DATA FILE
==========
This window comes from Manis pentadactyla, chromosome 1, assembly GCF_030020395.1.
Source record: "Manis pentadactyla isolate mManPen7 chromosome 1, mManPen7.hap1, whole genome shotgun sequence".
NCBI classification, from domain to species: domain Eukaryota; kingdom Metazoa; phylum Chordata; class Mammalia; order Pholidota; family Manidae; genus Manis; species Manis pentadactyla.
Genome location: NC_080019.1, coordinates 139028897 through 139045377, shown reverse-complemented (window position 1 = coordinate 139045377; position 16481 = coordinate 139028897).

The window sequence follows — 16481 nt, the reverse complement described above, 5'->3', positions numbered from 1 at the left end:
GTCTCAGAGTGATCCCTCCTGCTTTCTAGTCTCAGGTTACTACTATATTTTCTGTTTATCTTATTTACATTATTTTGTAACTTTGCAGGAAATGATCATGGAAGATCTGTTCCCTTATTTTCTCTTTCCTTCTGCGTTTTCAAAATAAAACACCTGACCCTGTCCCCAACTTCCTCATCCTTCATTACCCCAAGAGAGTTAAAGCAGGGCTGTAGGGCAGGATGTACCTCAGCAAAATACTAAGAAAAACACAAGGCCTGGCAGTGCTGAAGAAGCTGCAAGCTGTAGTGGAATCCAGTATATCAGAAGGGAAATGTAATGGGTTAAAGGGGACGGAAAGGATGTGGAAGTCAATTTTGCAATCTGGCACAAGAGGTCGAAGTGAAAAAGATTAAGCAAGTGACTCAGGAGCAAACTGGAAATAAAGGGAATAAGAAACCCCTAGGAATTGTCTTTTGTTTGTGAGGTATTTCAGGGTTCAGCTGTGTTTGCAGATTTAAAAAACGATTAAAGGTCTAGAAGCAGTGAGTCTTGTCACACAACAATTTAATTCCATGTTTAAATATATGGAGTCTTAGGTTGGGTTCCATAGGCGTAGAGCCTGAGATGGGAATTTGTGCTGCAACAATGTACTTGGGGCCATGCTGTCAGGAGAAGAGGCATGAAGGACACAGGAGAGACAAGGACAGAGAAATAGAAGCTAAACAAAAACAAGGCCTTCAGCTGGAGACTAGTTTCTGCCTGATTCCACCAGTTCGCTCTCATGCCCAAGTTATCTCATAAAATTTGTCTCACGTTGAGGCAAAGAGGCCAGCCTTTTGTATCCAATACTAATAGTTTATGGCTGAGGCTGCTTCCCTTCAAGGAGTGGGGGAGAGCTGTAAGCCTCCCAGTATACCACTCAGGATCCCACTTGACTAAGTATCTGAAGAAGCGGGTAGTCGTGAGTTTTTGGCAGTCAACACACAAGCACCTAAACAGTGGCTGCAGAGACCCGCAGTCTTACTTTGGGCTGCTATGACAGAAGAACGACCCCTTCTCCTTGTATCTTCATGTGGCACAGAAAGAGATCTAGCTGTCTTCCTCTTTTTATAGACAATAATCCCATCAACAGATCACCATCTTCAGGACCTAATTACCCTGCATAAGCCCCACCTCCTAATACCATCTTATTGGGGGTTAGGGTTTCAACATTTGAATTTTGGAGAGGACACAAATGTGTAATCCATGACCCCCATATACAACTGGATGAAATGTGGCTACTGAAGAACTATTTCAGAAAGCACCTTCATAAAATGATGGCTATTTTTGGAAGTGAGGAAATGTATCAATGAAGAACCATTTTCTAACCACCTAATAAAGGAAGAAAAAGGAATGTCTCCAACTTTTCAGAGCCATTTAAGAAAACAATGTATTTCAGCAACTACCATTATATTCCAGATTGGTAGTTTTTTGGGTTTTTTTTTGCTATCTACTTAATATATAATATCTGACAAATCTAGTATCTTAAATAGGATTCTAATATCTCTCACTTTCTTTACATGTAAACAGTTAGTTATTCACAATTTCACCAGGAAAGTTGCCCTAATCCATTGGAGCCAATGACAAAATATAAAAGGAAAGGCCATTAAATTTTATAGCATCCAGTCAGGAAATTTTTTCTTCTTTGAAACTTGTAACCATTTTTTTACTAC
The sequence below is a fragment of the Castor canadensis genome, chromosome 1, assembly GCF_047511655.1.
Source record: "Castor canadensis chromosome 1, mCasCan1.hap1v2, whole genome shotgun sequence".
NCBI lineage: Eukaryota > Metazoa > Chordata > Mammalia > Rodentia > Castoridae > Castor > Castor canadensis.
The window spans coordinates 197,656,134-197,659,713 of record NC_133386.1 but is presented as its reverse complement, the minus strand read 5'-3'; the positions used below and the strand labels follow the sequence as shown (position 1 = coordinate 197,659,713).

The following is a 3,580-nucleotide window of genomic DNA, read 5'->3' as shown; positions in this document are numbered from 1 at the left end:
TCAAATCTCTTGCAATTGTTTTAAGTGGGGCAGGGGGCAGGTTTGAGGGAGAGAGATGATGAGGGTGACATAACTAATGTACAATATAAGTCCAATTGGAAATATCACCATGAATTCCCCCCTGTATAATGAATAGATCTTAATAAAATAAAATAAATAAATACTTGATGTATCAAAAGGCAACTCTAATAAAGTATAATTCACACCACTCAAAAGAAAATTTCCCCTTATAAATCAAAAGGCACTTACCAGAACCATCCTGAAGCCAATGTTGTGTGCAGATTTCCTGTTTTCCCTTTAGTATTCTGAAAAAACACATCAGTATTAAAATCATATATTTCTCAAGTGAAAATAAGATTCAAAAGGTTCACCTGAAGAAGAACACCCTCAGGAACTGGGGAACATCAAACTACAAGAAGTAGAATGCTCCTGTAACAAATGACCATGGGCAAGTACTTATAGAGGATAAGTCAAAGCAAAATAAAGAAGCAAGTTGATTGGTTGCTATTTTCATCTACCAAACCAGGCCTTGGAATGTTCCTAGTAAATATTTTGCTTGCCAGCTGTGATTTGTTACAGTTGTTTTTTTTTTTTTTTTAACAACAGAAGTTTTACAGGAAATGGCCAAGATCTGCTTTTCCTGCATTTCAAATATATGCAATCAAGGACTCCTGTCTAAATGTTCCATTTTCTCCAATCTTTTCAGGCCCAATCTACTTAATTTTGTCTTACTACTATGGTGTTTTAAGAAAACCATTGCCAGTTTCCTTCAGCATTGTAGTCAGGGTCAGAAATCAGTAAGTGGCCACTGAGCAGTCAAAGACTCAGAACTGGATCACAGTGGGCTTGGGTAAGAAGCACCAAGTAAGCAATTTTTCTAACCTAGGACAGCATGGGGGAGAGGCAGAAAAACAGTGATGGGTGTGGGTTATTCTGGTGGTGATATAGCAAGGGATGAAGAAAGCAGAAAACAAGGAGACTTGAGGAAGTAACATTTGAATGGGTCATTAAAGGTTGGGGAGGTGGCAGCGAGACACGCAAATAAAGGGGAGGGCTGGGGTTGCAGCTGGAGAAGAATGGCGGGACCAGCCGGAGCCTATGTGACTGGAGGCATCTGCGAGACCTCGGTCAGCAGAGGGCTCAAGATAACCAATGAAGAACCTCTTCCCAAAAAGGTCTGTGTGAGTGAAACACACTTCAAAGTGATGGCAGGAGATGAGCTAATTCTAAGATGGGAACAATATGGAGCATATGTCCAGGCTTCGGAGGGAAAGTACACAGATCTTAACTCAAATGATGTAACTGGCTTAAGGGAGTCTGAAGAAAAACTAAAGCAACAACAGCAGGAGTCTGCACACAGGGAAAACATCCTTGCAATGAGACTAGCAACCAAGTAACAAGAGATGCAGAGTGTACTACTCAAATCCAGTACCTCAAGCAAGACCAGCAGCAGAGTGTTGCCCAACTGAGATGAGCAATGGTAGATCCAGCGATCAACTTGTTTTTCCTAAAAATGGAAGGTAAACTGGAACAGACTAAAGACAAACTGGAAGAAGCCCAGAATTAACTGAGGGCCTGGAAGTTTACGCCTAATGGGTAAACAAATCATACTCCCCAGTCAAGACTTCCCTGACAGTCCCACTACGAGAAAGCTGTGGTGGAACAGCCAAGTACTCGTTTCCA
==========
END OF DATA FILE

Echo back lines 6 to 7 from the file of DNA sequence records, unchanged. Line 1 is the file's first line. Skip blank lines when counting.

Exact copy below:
GTCTCAGAGTGATCCCTCCTGCTTTCTAGTCTCAGGTTACTACTATATTTTCTGTTTATCTTATTTACATTATTTTGTAACTTTGCAGGAAATGATCATGGAAGATCTGTTCCCTTATTTTCTCTTTCCTTCTGCGTTTTCAAAATAAAACACCTGACCCTGTCCCCAACTTCCTCATCCTTCATTACCCCAAGAGAGTTAAAGCAGGGCTGTAGGGCAGGATGTACCTCAGCAAAATACTAAGAAAAACACAAGGCCTGGCAGTGCTGAAGAAGCTGCAAGCTGTAGTGGAATCCAGTATATCAGAAGGGAAATGTAATGGGTTAAAGGGGACGGAAAGGATGTGGAAGTCAATTTTGCAATCTGGCACAAGAGGTCGAAGTGAAAAAGATTAAGCAAGTGACTCAGGAGCAAACTGGAAATAAAGGGAATAAGAAACCCCTAGGAATTGTCTTTTGTTTGTGAGGTATTTCAGGGTTCAGCTGTGTTTGCAGATTTAAAAAACGATTAAAGGTCTAGAAGCAGTGAGTCTTGTCACACAACAATTTAATTCCATGTTTAAATATATGGAGTCTTAGGTTGGGTTCCATAGGCGTAGAGCCTGAGATGGGAATTTGTGCTGCAACAATGTACTTGGGGCCATGCTGTCAGGAGAAGAGGCATGAAGGACACAGGAGAGACAAGGACAGAGAAATAGAAGCTAAACAAAAACAAGGCCTTCAGCTGGAGACTAGTTTCTGCCTGATTCCACCAGTTCGCTCTCATGCCCAAGTTATCTCATAAAATTTGTCTCACGTTGAGGCAAAGAGGCCAGCCTTTTGTATCCAATACTAATAGTTTATGGCTGAGGCTGCTTCCCTTCAAGGAGTGGGGGAGAGCTGTAAGCCTCCCAGTATACCACTCAGGATCCCACTTGACTAAGTATCTGAAGAAGCGGGTAGTCGTGAGTTTTTGGCAGTCAACACACAAGCACCTAAACAGTGGCTGCAGAGACCCGCAGTCTTACTTTGGGCTGCTATGACAGAAGAACGACCCCTTCTCCTTGTATCTTCATGTGGCACAGAAAGAGATCTAGCTGTCTTCCTCTTTTTATAGACAATAATCCCATCAACAGATCACCATCTTCAGGACCTAATTACCCTGCATAAGCCCCACCTCCTAATACCATCTTATTGGGGGTTAGGGTTTCAACATTTGAATTTTGGAGAGGACACAAATGTGTAATCCATGACCCCCATATACAACTGGATGAAATGTGGCTACTGAAGAACTATTTCAGAAAGCACCTTCATAAAATGATGGCTATTTTTGGAAGTGAGGAAATGTATCAATGAAGAACCATTTTCTAACCACCTAATAAAGGAAGAAAAAGGAATGTCTCCAACTTTTCAGAGCCATTTAAGAAAACAATGTATTTCAGCAACTACCATTATATTCCAGATTGGTAGTTTTTTGGGTTTTTTTTTGCTATCTACTTAATATATAATATCTGACAAATCTAGTATCTTAAATAGGATTCTAATATCTCTCACTTTCTTTACATGTAAACAGTTAGTTATTCACAATTTCACCAGGAAAGTTGCCCTAATCCATTGGAGCCAATGACAAAATATAAAAGGAAAGGCCATTAAATTTTATAGCATCCAGTCAGGAAATTTTTTCTTCTTTGAAACTTGTAACCATTTTTTTACTAC
The sequence below is a fragment of the Castor canadensis genome, chromosome 1, assembly GCF_047511655.1.